Fed enlists BlackRock in its massive debt-buying programs

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The Fed tapped BlackRock to shepherd several debt-buying programs on behalf of the U.S. central bank as it works to revive an economy reeling from the spread of coronavirus.

BlackRock, the world’s largest asset manager, will serve as an investment adviser and manage assets for three separate programs, the New York Fed said Tuesday. Those include two new facilities the central bank announced Monday to provide liquidity to corporate borrowers, as well as purchases of agency commercial mortgage-backed securities.

The New York Fed said BlackRock was chosen for the role “after considering their expertise with purchasing large amounts of all relevant types of corporate debt issuance and corporate bonds in the secondary market, deep knowledge and substantial experience in the corporate debt markets, and robust operational and technological capabilities.”

The central bank has taken a dizzying number of steps in the past three weeks to help support the flow of credit in financial markets and the economy.

In a surprise announcement Monday, it said it would make unlimited purchases of Treasury bonds and mortgage-backed securities, while adding that it would also begin buying agency commercial mortgage-backed securities. The New York Fed plans to buy about $50 billion of agency mortgage-backed securities — which are issued by housing-market giants including Fannie Mae and Freddie Mac — every day this week.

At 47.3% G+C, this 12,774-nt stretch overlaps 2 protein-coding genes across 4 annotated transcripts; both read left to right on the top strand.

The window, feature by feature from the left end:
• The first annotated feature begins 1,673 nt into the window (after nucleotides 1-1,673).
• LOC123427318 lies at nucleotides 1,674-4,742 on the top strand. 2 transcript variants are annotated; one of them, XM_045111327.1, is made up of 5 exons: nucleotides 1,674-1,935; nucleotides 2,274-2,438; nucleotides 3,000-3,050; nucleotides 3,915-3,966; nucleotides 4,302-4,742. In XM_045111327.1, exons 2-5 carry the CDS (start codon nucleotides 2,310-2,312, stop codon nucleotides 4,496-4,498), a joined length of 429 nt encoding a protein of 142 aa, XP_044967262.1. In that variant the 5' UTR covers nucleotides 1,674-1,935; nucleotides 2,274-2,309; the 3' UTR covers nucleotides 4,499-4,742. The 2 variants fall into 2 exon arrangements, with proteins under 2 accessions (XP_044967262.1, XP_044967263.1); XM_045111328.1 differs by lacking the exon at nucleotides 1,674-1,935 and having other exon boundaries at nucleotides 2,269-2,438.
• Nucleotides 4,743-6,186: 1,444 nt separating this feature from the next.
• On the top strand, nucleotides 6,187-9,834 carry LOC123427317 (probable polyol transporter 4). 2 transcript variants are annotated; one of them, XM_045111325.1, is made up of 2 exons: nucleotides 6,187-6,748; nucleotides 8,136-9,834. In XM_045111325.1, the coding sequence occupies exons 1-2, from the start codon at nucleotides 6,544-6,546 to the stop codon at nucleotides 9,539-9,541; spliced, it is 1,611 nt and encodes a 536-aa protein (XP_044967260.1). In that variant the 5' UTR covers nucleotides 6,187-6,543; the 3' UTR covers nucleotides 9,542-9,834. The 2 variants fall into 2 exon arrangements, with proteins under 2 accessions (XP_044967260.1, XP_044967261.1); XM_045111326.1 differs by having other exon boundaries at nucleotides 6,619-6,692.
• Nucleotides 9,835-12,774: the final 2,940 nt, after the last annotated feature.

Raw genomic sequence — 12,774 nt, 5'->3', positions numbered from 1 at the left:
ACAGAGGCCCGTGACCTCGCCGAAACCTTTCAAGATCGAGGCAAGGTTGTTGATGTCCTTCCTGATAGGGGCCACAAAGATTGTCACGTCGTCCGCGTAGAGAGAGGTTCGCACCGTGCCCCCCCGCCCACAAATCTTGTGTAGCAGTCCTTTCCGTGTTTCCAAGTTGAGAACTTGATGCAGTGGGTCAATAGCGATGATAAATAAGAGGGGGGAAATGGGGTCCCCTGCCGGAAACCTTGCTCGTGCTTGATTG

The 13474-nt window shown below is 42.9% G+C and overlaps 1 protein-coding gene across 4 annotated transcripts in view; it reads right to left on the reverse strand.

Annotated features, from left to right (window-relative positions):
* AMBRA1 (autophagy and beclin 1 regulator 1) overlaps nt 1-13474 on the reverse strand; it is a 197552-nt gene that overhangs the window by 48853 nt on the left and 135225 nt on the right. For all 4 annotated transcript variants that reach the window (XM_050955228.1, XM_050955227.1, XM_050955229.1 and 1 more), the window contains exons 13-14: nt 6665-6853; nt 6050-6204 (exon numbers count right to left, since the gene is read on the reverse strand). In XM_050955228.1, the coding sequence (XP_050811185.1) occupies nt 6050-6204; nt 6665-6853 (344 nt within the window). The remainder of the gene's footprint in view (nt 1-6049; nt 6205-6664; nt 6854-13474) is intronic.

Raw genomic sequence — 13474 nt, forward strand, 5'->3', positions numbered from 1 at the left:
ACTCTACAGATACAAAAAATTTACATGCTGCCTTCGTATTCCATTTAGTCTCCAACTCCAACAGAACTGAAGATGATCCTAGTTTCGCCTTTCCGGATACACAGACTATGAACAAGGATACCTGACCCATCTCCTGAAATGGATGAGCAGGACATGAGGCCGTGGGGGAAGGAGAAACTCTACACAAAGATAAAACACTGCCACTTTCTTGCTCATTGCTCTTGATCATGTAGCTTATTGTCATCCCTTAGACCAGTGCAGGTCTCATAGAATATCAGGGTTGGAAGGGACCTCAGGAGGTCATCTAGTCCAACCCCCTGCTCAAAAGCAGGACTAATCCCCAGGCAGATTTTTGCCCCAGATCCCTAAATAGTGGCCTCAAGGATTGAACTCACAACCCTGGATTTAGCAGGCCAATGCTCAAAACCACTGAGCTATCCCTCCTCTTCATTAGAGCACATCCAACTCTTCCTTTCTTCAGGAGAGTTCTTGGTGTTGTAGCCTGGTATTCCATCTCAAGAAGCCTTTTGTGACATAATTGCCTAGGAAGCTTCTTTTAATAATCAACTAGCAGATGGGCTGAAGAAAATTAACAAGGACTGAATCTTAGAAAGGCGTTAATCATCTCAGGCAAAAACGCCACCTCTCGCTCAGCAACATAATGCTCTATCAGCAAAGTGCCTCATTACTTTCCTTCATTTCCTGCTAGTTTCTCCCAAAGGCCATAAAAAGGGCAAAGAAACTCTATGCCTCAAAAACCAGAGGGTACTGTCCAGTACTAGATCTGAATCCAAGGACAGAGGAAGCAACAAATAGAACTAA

BlackRock will serve “as a third-party vendor to operationalize these purchases and transact with the primary dealers,” the New York Fed said, referring to the commercial mortgage-backed securities program. The efforts will be overseen by BlackRock’s Financial Markets Advisory business, a unit that consults with regulators and other government entities.

The litany of new programs announced Monday followed a string of emergency measures last week that included the central bank slashing interest rates to near zero, expanding its balance sheet and redeploying crisis-era facilities to unfreeze various corners of the debt markets.

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The Fed’s move to tap BlackRock carries echoes of the last U.S. financial crisis. In the fallout from the 2008 meltdown and its subsequent bailouts, the central bank turned to the asset manager to run portfolios of mortgage assets from Bear Stearns and insurer American International.

“Given BlackRock’s scale/diversification, the firm is a perfect fit to help central banks, similar to ‘08-‘10,” Craig Siegenthaler, an analyst at Credit Suisse, wrote in a note to clients Tuesday following the announcement. — Additional reporting by Matthew Boesler

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